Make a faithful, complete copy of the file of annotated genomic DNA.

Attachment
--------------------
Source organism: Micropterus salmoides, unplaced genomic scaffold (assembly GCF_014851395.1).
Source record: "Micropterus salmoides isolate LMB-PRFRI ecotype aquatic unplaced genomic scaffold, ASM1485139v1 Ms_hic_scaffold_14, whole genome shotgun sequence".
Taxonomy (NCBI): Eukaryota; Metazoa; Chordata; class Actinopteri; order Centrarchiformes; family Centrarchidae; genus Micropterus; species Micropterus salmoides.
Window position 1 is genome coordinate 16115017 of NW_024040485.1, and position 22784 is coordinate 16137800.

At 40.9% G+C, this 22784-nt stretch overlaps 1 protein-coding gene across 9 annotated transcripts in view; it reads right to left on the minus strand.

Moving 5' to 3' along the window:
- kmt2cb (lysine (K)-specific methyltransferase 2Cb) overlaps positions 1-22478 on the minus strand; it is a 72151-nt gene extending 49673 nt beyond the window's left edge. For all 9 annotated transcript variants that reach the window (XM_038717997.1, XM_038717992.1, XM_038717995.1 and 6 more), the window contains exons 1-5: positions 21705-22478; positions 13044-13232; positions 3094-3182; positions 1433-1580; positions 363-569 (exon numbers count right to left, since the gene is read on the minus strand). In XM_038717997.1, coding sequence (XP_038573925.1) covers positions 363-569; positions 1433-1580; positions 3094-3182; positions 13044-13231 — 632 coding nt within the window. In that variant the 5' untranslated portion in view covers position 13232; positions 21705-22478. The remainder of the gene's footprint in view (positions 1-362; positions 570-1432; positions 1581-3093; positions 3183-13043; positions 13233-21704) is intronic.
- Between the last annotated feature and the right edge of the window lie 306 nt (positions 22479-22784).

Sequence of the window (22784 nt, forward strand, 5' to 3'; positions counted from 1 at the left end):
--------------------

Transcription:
Source organism: Micropterus salmoides, unplaced genomic scaffold (assembly GCF_014851395.1).
Source record: "Micropterus salmoides isolate LMB-PRFRI ecotype aquatic unplaced genomic scaffold, ASM1485139v1 Ms_hic_scaffold_14, whole genome shotgun sequence".
Taxonomy (NCBI): Eukaryota; Metazoa; Chordata; class Actinopteri; order Centrarchiformes; family Centrarchidae; genus Micropterus; species Micropterus salmoides.
Window position 1 is genome coordinate 16115017 of NW_024040485.1, and position 22784 is coordinate 16137800.

At 40.9% G+C, this 22784-nt stretch overlaps 1 protein-coding gene across 9 annotated transcripts in view; it reads right to left on the minus strand.

Moving 5' to 3' along the window:
- kmt2cb (lysine (K)-specific methyltransferase 2Cb) overlaps positions 1-22478 on the minus strand; it is a 72151-nt gene extending 49673 nt beyond the window's left edge. For all 9 annotated transcript variants that reach the window (XM_038717997.1, XM_038717992.1, XM_038717995.1 and 6 more), the window contains exons 1-5: positions 21705-22478; positions 13044-13232; positions 3094-3182; positions 1433-1580; positions 363-569 (exon numbers count right to left, since the gene is read on the minus strand). In XM_038717997.1, coding sequence (XP_038573925.1) covers positions 363-569; positions 1433-1580; positions 3094-3182; positions 13044-13231 — 632 coding nt within the window. In that variant the 5' untranslated portion in view covers position 13232; positions 21705-22478. The remainder of the gene's footprint in view (positions 1-362; positions 570-1432; positions 1581-3093; positions 3183-13043; positions 13233-21704) is intronic.
- Between the last annotated feature and the right edge of the window lie 306 nt (positions 22479-22784).

Sequence of the window (22784 nt, forward strand, 5' to 3'; positions counted from 1 at the left end):